“Why didn’t you tell me?”

“You were a stranger at the time. And when I got to know you…”

She looks not in my eyes but at my forehead. She kisses the temple, rests her head on mine.

“Please try not to be so proud again.”

“It’s not out of pride.”

“Then just practice asking for help,” she whispers, “you’ve got someone on your side.”

I don’t know what to say. I let her kiss me more.


I stood up, ready to go, but I went too fast. I collapsed, catching myself on the side of the loveseat for support.

“Woah. Here, take a moment.”

She still felt warm. She was not as firm as before, but she felt just as soft.

“You smell like honey,” I say.


I’m in the doorway. It’s 6 am.

She’s out somewhere, and I’m back home. Her home, not mine.

I don’t own anything. I pull everything that isn’t mine from the cabinets. That is everything there is.

I’m slurring, and I begin to hear your home try to save me. 

You’re not here. What this place thinks is bullshit if you’re not with me to tell me I can trust it. That I can trust myself.

I love you. I love the way the way the way you make me feel and the way Tito’s hits the roof of my mouth and how it is like water that turns to tears the minute you drink it.


I was curled up on our loveseat.

“I can’t stay here anymore.”

“You can’t stay anywhere.”

“Nowhere must be better.”

“Nowhere doesn’t mean sleep, darling. Nowhere is a decision you make. It means you want to leave everything behind.”


There isn’t anything to replace me with, I know, and my head is spinning. It’s like before, I am spread out everywhere. The wall squirms, the floor squirms, my feet shatter, and my head balloons, pops, goes limp, rests upon my shoulders.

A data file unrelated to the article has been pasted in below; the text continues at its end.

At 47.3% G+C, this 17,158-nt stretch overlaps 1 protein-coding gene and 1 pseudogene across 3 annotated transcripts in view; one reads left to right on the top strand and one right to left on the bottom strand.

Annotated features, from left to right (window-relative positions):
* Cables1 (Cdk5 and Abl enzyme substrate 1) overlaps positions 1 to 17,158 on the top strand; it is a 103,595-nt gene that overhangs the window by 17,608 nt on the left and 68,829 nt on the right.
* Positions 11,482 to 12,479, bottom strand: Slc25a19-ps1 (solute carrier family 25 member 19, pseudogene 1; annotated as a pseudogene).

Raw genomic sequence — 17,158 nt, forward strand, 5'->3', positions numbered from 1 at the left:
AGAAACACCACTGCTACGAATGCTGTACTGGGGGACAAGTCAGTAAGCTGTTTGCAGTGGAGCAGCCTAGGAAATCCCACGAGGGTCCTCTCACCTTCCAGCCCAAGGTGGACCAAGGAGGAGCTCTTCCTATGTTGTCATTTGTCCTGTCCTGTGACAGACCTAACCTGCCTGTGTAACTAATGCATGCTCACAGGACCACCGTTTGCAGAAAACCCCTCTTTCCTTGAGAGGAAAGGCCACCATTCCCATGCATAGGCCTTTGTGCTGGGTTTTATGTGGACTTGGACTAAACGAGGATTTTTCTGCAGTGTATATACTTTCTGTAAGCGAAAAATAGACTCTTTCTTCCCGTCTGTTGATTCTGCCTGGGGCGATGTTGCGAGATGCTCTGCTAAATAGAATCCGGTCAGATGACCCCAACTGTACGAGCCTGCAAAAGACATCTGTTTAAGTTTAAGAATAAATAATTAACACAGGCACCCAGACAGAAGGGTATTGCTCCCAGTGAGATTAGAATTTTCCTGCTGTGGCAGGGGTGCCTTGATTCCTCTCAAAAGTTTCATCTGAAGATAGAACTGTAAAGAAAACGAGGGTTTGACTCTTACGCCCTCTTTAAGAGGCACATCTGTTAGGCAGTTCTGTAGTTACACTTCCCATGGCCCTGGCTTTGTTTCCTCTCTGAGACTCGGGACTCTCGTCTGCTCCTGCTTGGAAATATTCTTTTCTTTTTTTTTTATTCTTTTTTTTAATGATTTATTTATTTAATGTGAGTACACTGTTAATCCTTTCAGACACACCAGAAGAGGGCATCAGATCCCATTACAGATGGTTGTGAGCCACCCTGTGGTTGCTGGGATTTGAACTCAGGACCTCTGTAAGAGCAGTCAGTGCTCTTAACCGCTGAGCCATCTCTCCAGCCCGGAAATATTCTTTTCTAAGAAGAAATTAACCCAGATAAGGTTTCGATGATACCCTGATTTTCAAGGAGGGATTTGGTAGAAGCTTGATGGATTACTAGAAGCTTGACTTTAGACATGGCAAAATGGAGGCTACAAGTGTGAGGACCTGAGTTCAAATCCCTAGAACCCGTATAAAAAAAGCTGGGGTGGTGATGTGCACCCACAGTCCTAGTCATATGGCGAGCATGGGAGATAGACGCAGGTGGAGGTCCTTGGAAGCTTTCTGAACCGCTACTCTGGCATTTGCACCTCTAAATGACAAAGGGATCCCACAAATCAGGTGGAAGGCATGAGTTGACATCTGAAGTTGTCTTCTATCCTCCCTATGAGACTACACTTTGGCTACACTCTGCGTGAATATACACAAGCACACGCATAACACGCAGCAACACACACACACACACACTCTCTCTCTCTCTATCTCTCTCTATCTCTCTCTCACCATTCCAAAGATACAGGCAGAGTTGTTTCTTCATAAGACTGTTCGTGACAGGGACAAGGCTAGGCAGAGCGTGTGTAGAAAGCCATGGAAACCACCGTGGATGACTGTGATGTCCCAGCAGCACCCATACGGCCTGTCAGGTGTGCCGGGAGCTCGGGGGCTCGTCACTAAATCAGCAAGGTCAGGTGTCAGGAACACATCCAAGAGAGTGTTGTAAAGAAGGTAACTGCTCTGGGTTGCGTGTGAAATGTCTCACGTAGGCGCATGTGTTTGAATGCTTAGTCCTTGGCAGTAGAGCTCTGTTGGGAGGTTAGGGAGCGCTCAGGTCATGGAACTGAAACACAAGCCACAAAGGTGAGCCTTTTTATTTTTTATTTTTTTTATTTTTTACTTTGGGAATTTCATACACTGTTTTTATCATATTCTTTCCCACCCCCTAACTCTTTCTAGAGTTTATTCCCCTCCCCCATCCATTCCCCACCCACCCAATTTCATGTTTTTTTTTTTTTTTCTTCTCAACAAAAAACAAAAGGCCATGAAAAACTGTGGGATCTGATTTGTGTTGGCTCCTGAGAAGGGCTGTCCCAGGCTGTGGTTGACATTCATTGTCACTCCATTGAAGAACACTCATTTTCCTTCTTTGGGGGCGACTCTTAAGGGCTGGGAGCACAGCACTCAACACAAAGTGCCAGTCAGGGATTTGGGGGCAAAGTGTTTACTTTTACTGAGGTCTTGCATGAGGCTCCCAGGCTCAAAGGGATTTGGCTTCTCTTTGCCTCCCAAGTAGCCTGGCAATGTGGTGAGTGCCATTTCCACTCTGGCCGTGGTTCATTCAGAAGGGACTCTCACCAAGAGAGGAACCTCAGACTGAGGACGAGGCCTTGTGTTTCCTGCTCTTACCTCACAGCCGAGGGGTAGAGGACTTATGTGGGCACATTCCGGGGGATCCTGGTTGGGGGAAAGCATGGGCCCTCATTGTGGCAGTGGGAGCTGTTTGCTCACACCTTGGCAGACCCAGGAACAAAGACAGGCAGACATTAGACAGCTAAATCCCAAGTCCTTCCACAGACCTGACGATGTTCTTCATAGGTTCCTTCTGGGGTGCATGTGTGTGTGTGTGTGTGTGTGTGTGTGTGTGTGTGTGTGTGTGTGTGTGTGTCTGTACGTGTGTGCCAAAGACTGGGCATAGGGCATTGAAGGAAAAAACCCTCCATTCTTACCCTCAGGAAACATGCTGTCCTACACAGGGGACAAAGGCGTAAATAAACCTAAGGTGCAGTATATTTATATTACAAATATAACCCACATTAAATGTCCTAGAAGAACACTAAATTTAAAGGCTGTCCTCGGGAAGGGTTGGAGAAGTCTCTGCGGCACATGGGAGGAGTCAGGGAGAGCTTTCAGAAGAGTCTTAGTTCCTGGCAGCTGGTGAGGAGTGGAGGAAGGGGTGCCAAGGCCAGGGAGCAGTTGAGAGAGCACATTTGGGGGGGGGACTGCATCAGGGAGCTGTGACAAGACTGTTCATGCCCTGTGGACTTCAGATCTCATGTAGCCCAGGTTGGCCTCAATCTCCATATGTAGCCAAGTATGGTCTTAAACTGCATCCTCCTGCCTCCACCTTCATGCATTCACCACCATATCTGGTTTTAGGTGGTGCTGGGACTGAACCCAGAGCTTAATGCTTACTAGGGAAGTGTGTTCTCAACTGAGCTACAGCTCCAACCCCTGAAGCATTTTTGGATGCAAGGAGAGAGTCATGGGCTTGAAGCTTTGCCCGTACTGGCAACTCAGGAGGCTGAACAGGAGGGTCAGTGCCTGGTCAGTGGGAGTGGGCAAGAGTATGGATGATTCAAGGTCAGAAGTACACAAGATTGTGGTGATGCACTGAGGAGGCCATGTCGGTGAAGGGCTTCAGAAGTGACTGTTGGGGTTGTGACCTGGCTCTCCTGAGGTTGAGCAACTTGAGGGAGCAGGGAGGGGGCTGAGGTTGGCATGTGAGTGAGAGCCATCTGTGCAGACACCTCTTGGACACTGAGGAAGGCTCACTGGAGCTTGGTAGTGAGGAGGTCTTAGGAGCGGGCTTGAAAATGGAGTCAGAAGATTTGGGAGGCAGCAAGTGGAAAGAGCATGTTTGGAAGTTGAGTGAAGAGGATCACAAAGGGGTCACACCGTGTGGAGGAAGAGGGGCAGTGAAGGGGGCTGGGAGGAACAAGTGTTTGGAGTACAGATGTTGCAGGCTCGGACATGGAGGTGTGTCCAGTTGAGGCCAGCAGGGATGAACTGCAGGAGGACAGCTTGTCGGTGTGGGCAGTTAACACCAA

I gave way to the cushion. I sank into our place, your place, to somewhere I cannot be found. That suitcase is still there right next to the loveseat, next to me, where I wrap myself in Winnie the Pooh again. 


“what did you do what did you do

what what nonononononodon’tyoufeelme

 come on breathe say something.”


When are you coming home?




Bright and early this very morning, I challenged the rising sun.

Now within my winter years, I thought of this challenge as a conciliatory shake of the hand to that which is responsible for the persistence of life. I leaped out of bed, made my declaration in a booming baritone, and marched out the front door sporting only undergarments.

All logic was absent. No abnormality of health loomed over my head. I oversaw operations at Mast General Store the day before, as poised and dignified as a veteran manager can be. Not even a week earlier I had jogged into downtown Waynesville with my baby girl Necia riding upon my back. This had always been her preferred mode of transportation.

All this being said, I had a spontaneous yearning to throw myself toward open sky, and death was but a small part of that glorious provocation.

I galloped nearly fifty feet from the front porch, from the home that I built, that my wife had once painted what was now a fading sepia. I laid with outstretched arms at the base of the steepest hill. My bare back settling into the muck, the earth hummed far beneath the mire.

In an instant, a weight came over me. This force upon me, it made me sink into what was now a bubbling brook, formed perfectly around my body’s outline.

Finally, radiance curled across my hillside, and I embraced the day. All below disappeared, and I was sinking into open air.

What had once been my world was melting over me. All within me was to be illuminated. I became a lone lantern, a tributary beacon. To what cause, I do not know. At long last this silence, this true divinity, this unspoken word, this deity, came to me in the most terrifying of forms; memory.

My weary, bloodshot eyes wrenched open, not of my accord, and peered out from within a youthful mask. I had been thrust within my previously shed skin, a misplaced garment from my youth. The flesh fit soft and tight, both forgotten sensations. I relished in them.